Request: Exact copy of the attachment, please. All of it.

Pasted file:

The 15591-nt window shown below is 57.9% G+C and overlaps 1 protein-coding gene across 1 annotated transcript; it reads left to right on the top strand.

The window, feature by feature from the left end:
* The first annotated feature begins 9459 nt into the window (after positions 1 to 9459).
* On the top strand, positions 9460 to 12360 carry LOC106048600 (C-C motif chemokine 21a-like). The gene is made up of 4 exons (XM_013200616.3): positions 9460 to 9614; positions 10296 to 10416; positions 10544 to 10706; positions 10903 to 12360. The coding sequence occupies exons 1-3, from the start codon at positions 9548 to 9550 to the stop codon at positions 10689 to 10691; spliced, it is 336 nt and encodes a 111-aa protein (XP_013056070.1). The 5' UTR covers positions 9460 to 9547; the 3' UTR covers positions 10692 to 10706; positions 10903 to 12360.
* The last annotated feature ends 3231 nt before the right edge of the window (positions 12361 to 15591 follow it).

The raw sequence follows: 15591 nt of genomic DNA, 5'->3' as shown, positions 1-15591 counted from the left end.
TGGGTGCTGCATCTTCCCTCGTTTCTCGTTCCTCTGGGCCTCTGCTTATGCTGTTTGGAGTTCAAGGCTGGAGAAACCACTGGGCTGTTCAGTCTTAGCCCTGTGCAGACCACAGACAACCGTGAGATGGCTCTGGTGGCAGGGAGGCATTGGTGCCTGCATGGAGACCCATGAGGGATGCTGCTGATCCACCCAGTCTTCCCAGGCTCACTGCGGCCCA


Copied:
The 15591-nt window shown below is 57.9% G+C and overlaps 1 protein-coding gene across 1 annotated transcript; it reads left to right on the top strand.

The window, feature by feature from the left end:
* The first annotated feature begins 9459 nt into the window (after positions 1 to 9459).
* On the top strand, positions 9460 to 12360 carry LOC106048600 (C-C motif chemokine 21a-like). The gene is made up of 4 exons (XM_013200616.3): positions 9460 to 9614; positions 10296 to 10416; positions 10544 to 10706; positions 10903 to 12360. The coding sequence occupies exons 1-3, from the start codon at positions 9548 to 9550 to the stop codon at positions 10689 to 10691; spliced, it is 336 nt and encodes a 111-aa protein (XP_013056070.1). The 5' UTR covers positions 9460 to 9547; the 3' UTR covers positions 10692 to 10706; positions 10903 to 12360.
* The last annotated feature ends 3231 nt before the right edge of the window (positions 12361 to 15591 follow it).

The raw sequence follows: 15591 nt of genomic DNA, 5'->3' as shown, positions 1-15591 counted from the left end.
TGGGTGCTGCATCTTCCCTCGTTTCTCGTTCCTCTGGGCCTCTGCTTATGCTGTTTGGAGTTCAAGGCTGGAGAAACCACTGGGCTGTTCAGTCTTAGCCCTGTGCAGACCACAGACAACCGTGAGATGGCTCTGGTGGCAGGGAGGCATTGGTGCCTGCATGGAGACCCATGAGGGATGCTGCTGATCCACCCAGTCTTCCCAGGCTCACTGCGGCCCA